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Remote-work pilot program for DC 37 members launches


A pilot program that will allow eligible city employees represented by District Council 37 to work from home up to two days a week launched Thursday, the union and Mayor Eric Adams announced.

Although it is unclear how many city agencies will participate in the program, the pilot will provide an opportunity for thousands of municipal workers to work from home for the first time since former Mayor Bill de Blasio ordered city employees to return to their offices in the fall of 2021. 

DC 37, which represents a range of titles including school lunch employees, parks workers, engineers and architects, has estimated that about 25,000 of the 90,000 members covered under the union's most recent contract will be eligible for remote work. 

The city has not yet announced which titles will qualify for the pilot program. City Hall stated that agencies will determine who is eligible based on whether their tasks can be performed remotely and on recent job performance. Agencies will submit a list of eligible employees, which will then have to be approved by the flexible work committee before the workers can officially begin the pilot.

Eligible employees will receive an acknowledgement form informing them that they are qualified to participate in remote work, according to the union. Those who do not wish to work from home will not be required to do so.

“The world of work has changed, and this remote-hybrid pilot is one tool in our arsenal to provide a flexible workplace that still delivers the best services for New Yorkers,” said Henry Garrido, DC 37’s executive director. “The flexible work committee will continue to review city agencies’ plans for implementing hybrid work along with compressed tours, flex time and other alternative schedules for those members whose job functions are not conducive to remote work. We’re appreciative of the partnership with Mayor Adams and [Labor] Commissioner [Renee] Campion for bringing this pilot program to life.”

Garrido also thanked the members of the flexible work committee for “representing the interests and varied needs of our membership” in coming up with the program.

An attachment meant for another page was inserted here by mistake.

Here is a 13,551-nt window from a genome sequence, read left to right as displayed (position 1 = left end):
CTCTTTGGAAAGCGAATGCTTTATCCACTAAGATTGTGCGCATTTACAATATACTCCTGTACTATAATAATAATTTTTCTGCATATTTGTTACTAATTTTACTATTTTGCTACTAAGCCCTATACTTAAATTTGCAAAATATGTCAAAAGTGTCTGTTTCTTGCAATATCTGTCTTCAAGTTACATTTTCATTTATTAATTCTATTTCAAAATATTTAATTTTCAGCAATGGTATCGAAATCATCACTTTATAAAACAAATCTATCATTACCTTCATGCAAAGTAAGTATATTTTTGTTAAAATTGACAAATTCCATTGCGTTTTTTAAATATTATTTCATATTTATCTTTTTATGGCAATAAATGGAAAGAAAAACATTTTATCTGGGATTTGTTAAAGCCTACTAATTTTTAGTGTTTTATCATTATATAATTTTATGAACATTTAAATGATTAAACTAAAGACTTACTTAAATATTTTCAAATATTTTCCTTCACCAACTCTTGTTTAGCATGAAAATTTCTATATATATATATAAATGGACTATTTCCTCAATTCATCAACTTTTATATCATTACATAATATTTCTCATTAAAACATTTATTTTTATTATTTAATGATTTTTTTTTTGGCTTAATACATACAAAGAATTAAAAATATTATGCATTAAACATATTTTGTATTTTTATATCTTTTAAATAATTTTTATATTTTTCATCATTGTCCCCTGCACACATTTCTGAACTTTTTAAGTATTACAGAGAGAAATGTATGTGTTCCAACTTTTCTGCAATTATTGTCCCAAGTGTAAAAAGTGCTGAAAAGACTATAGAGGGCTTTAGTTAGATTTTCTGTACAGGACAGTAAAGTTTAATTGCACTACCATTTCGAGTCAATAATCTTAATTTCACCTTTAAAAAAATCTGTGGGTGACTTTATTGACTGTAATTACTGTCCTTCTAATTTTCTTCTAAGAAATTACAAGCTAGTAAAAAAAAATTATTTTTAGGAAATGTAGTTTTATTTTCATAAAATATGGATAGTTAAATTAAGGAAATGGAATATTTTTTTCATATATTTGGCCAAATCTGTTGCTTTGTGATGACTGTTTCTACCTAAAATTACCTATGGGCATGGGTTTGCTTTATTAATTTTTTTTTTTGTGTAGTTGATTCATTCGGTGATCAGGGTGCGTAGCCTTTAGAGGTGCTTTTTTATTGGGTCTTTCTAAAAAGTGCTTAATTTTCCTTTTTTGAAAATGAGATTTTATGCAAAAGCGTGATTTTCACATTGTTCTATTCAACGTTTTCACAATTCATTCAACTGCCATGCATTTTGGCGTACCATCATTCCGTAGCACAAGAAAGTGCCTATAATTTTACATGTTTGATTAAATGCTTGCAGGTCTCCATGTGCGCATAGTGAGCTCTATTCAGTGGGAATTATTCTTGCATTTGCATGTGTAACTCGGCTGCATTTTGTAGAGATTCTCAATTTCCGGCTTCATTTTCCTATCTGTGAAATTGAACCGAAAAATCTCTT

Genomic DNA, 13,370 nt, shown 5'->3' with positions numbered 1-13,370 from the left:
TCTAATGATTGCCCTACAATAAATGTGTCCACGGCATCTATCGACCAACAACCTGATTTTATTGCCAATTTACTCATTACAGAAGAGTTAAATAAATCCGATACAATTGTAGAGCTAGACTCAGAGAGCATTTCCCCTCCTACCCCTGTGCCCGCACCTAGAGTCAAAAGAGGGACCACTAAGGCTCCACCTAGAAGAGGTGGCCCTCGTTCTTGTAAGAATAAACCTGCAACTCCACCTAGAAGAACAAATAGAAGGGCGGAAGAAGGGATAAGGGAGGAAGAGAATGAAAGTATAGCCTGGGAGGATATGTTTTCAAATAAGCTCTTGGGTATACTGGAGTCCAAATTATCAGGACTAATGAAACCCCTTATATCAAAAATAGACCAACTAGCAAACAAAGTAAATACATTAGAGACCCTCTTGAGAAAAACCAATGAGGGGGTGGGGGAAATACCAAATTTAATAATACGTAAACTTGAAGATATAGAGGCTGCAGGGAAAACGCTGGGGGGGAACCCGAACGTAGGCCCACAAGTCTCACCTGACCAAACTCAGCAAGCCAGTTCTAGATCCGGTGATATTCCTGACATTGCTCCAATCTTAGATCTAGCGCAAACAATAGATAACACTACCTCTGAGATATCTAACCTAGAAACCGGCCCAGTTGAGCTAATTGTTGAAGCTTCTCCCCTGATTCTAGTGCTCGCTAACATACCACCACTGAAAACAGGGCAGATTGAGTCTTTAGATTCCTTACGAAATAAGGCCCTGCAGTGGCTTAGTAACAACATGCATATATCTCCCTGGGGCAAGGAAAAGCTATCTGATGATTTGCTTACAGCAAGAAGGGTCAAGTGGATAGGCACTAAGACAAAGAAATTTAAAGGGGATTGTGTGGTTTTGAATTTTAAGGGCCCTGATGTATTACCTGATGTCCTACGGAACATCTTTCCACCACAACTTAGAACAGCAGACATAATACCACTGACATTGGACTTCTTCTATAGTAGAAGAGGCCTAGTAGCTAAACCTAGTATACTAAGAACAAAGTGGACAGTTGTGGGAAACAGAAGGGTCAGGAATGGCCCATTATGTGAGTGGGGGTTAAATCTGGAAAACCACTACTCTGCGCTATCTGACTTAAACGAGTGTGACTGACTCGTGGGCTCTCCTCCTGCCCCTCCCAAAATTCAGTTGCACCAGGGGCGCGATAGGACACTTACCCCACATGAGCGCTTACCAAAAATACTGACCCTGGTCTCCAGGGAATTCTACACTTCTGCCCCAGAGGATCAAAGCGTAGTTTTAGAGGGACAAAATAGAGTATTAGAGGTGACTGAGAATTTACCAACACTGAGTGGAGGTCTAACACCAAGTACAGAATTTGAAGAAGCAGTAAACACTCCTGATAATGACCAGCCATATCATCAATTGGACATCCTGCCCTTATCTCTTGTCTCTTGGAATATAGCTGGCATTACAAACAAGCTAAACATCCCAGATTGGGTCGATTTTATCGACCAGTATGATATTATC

A memo from Adams’ chief of staff, Camille Varlack, stated that the pilot was expected to launch in the Department of Buildings and the Department of Social Services, the Daily News reported two weeks ago.

From 'remote' chance to reality

DC 37, the largest union of city workers, repeatedly advocated for telework options for municipal employees, making the establishment of a remote work option for workers capable of fulfilling their tasks from home one of their demands during contract negotiations. Last year, the Adams administration doubled down on the city’s mandate that public employees must be working from the office on a full-time basis, with the mayor insisting that city staffers return in-person to help revive the city’s economy. 

But during the weeks leading up to a contract deal being reached, the Adams administration changed course and said it would consider negotiating a remote work option.

“We heard DC 37 workers loud and clear over the course of our latest round of contract negotiations and agreed to establish a flexible work committee as part of the agreement,” Campion said.

The union and the city were tasked with establishing a flexible work committee that would produce a flexible work pilot program by June 1 as part of the contract agreement, which was reached in February. 

“As we make this shift into a post-pandemic reality for offices, we must do it in a thoughtful way in partnership with our union leaders,” Adams said. “I have always said that any flexible work programs the city offers must acknowledge the reality that there are some roles that cannot be performed remotely. This new pilot program will protect core services that New Yorkers rely on while offering city workers additional flexibility in their schedules.”

Many city employees and unions have argued that the lack of flexible work options has contributed to the large number of vacancies in the city workforce. As of April, there were nearly 23,000 unfilled positions, and 26 agencies had vacancy rates that exceeded 10 percent, according to data cited at a recent City Council hearing on the matter.

DC 37 and the city signed the flexible work pilot agreement Wednesday; the pilot will run through May 31, 2025, and can be renewed for an additional year. It’s expected to serve as a model for unions representing other city employees to also negotiate remote work programs.



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